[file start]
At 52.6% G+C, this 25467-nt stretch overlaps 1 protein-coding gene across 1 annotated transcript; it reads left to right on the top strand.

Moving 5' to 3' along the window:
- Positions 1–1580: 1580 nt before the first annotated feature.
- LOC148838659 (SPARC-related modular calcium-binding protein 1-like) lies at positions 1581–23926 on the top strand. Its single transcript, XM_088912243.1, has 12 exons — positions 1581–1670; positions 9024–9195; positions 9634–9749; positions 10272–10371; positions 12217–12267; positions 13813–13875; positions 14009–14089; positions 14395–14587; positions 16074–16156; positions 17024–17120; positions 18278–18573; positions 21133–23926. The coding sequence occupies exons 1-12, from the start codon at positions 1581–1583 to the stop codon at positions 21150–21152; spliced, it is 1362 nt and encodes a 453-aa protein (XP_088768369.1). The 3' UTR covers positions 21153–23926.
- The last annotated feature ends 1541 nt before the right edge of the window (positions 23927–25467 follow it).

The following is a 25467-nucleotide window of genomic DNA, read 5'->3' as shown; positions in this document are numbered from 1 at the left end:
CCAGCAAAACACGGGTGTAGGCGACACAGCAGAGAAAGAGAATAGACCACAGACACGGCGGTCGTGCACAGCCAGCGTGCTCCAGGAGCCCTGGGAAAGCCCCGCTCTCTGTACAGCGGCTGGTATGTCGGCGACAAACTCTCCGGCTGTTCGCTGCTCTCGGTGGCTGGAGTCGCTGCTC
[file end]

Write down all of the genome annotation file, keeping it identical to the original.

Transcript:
At 52.6% G+C, this 25467-nt stretch overlaps 1 protein-coding gene across 1 annotated transcript; it reads left to right on the top strand.

Moving 5' to 3' along the window:
- Positions 1–1580: 1580 nt before the first annotated feature.
- LOC148838659 (SPARC-related modular calcium-binding protein 1-like) lies at positions 1581–23926 on the top strand. Its single transcript, XM_088912243.1, has 12 exons — positions 1581–1670; positions 9024–9195; positions 9634–9749; positions 10272–10371; positions 12217–12267; positions 13813–13875; positions 14009–14089; positions 14395–14587; positions 16074–16156; positions 17024–17120; positions 18278–18573; positions 21133–23926. The coding sequence occupies exons 1-12, from the start codon at positions 1581–1583 to the stop codon at positions 21150–21152; spliced, it is 1362 nt and encodes a 453-aa protein (XP_088768369.1). The 3' UTR covers positions 21153–23926.
- The last annotated feature ends 1541 nt before the right edge of the window (positions 23927–25467 follow it).

The following is a 25467-nucleotide window of genomic DNA, read 5'->3' as shown; positions in this document are numbered from 1 at the left end:
CCAGCAAAACACGGGTGTAGGCGACACAGCAGAGAAAGAGAATAGACCACAGACACGGCGGTCGTGCACAGCCAGCGTGCTCCAGGAGCCCTGGGAAAGCCCCGCTCTCTGTACAGCGGCTGGTATGTCGGCGACAAACTCTCCGGCTGTTCGCTGCTCTCGGTGGCTGGAGTCGCTGCTC